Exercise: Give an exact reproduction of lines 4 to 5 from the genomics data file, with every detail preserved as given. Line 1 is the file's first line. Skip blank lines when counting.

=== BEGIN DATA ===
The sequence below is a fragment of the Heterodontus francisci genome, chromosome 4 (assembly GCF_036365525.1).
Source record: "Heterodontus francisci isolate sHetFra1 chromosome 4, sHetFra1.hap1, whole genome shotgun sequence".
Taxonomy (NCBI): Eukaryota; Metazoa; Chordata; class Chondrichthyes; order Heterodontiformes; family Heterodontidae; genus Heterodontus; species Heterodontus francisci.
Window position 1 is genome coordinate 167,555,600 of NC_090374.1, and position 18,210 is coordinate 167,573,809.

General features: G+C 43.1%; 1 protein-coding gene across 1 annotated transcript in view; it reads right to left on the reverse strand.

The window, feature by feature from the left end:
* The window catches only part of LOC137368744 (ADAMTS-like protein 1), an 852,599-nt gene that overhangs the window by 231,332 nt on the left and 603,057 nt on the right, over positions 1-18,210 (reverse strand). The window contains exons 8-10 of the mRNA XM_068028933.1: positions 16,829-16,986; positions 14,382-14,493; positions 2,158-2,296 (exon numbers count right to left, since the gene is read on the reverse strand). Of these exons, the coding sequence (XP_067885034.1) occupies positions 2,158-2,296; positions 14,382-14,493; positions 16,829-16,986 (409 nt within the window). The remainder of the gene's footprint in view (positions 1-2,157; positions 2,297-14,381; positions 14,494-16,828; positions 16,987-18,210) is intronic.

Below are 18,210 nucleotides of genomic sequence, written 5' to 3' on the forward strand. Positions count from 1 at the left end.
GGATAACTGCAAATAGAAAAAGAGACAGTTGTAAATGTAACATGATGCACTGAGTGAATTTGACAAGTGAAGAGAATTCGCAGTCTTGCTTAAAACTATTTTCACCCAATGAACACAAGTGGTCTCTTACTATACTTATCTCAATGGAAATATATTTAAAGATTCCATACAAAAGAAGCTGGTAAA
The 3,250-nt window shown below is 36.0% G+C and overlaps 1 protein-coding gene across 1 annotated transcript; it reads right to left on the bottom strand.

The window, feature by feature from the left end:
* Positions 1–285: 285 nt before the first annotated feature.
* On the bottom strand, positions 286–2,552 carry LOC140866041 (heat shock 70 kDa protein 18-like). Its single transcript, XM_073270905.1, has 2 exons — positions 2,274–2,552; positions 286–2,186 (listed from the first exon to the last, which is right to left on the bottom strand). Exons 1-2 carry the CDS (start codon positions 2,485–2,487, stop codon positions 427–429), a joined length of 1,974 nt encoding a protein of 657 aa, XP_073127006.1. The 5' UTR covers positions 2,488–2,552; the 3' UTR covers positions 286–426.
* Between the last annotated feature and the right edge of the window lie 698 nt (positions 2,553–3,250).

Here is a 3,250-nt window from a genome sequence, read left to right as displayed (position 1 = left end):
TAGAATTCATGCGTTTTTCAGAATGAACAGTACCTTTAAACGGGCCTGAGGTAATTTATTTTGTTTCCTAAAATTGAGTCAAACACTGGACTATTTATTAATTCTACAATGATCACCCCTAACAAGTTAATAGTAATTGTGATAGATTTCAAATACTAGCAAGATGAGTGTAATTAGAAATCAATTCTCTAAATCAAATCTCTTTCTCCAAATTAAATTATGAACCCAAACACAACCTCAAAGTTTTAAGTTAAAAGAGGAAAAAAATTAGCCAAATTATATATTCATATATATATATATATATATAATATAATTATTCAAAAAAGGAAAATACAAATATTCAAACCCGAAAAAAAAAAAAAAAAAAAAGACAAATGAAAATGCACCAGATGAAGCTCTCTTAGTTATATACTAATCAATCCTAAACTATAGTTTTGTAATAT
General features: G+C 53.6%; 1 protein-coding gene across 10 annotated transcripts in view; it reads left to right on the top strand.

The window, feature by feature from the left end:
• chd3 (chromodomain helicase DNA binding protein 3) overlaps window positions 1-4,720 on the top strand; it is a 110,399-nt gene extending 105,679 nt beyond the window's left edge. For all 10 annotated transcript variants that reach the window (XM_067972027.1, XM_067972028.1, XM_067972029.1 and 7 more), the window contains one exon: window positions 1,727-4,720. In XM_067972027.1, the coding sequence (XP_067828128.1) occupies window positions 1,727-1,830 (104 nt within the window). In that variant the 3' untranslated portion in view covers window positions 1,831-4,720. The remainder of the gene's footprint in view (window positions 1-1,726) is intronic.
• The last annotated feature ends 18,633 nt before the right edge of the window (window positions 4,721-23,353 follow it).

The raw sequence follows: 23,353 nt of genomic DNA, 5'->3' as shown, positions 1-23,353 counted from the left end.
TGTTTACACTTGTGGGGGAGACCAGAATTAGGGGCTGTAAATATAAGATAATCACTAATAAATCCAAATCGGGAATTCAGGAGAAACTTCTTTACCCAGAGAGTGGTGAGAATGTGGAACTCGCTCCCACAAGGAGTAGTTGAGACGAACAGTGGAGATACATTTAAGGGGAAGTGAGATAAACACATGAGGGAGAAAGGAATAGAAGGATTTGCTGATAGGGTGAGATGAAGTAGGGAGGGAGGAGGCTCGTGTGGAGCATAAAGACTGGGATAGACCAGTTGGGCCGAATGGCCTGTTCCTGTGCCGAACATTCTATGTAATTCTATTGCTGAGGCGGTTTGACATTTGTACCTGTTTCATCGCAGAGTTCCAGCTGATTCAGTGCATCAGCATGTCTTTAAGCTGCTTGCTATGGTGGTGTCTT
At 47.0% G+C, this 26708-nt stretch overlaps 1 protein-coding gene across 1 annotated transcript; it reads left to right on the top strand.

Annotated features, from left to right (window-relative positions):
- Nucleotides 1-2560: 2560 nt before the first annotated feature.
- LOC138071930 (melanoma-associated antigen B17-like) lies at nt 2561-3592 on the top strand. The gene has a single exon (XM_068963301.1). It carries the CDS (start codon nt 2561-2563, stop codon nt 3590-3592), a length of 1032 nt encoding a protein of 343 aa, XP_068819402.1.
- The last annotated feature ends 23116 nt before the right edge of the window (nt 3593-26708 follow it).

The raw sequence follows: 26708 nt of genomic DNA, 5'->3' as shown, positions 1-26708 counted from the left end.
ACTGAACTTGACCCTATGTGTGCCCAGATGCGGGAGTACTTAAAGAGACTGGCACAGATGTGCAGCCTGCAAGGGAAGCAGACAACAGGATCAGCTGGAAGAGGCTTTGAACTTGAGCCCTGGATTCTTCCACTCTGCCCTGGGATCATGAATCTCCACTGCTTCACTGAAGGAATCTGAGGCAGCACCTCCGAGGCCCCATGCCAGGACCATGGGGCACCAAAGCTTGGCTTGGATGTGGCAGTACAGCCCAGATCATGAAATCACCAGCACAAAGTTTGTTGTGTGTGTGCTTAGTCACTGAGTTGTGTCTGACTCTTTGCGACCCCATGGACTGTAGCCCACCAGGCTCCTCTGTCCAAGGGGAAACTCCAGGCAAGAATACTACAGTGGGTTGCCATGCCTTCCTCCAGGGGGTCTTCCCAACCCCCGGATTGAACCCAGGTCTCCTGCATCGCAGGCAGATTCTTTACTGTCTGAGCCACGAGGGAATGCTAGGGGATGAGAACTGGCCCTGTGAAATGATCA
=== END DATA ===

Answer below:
Window position 1 is genome coordinate 167,555,600 of NC_090374.1, and position 18,210 is coordinate 167,573,809.

General features: G+C 43.1%; 1 protein-coding gene across 1 annotated transcript in view; it reads right to left on the reverse strand.